On Thursday May 23, the Panini World Cup Sticker Album arrived in Mexico. A worldwide tradition that started with the 1970 World Cup in Mexico, Panini’s album is one of the most popular things that surround the world’s biggest competition. The 2018 edition has 681 stickers and all 32 teams have 2 pages, with no teams getting shortchanged with the old 1 page/2 players per sticker format. Unfortunately, like the 2014 version, the players stats (including club, height, etc) will be on the sticker of the player and the pages of the album only have the name and number. Like every album, the host cities’ stadiums are in a bonus section, along with a section for historic team winners. For the Mexican version of the album, Panini includes a section of Mexican players for stickers available only in Coca-Cola bottles.
Mexico, like all teams, has 18 player slots, as well as the team pictures and official crest.
Some Mexican fans were up in arms over the price of the new album. The 50 pesos an album and worse, 4 pesos per sticker pack may mean a lot less stickers get purchased this time around. There were a lot of complaints to Panini, but those then turned to complaints to the Mexican government, as many used the rising prices of the Panini stickers as another sign of the decline of purchasing power of the Peso during the past 6 years. Many in the government weren’t too pleased that because of the time frame of the album (every 4 years), the sticker price brought a spotlight into the weakening purchasing power of the Peso compared to 2014.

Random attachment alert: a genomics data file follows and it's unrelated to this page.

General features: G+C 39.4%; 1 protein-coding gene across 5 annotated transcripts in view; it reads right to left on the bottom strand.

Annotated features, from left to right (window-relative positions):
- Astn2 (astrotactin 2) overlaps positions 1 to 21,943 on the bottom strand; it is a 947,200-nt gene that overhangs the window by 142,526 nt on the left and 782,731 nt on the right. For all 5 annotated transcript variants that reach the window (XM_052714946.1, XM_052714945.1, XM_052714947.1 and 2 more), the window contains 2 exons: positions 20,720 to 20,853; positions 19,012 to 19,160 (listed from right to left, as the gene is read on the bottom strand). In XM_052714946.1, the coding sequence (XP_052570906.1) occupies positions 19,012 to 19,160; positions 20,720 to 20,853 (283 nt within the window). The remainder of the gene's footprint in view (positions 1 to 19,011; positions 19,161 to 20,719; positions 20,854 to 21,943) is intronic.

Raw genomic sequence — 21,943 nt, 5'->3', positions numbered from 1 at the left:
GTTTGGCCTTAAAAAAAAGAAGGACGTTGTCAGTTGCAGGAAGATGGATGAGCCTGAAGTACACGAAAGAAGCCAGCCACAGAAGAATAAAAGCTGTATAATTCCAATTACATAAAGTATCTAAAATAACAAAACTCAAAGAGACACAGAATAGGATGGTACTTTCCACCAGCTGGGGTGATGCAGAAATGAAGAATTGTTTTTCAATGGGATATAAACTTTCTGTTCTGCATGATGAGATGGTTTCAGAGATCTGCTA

Still, for many Mexicans and people all over the world, it’s a tradition that is seen with a lot of anticipation. On a personal level, the 1990 edition of the album, along with seeing the World Cup on TV in Mexico, were the combination that brought me into the world of soccer. Coming from a household with a baseball tradition and from a country that didn’t care about the sport, it was the 1-2 combination that was vital for me to enjoy this sport. 8 years later (funny enough, I missed the 1994 edition of the album, as well as the tournament, even when I spent some days during the tournament in Orlando, which I’m still kicking myself for ), the ability for my aunt to send me the 1998 edition of the album and the stickers from Mexico, along with the coverage in Univision and the tournament itself, especially the games of a Manuel Lapuente’s side that came into the tournament as a disaster and left with the best ever World Cup performance outside Mexico, were the point of no return for me. For a lot of fans, the World Cup isn’t the same without Panini.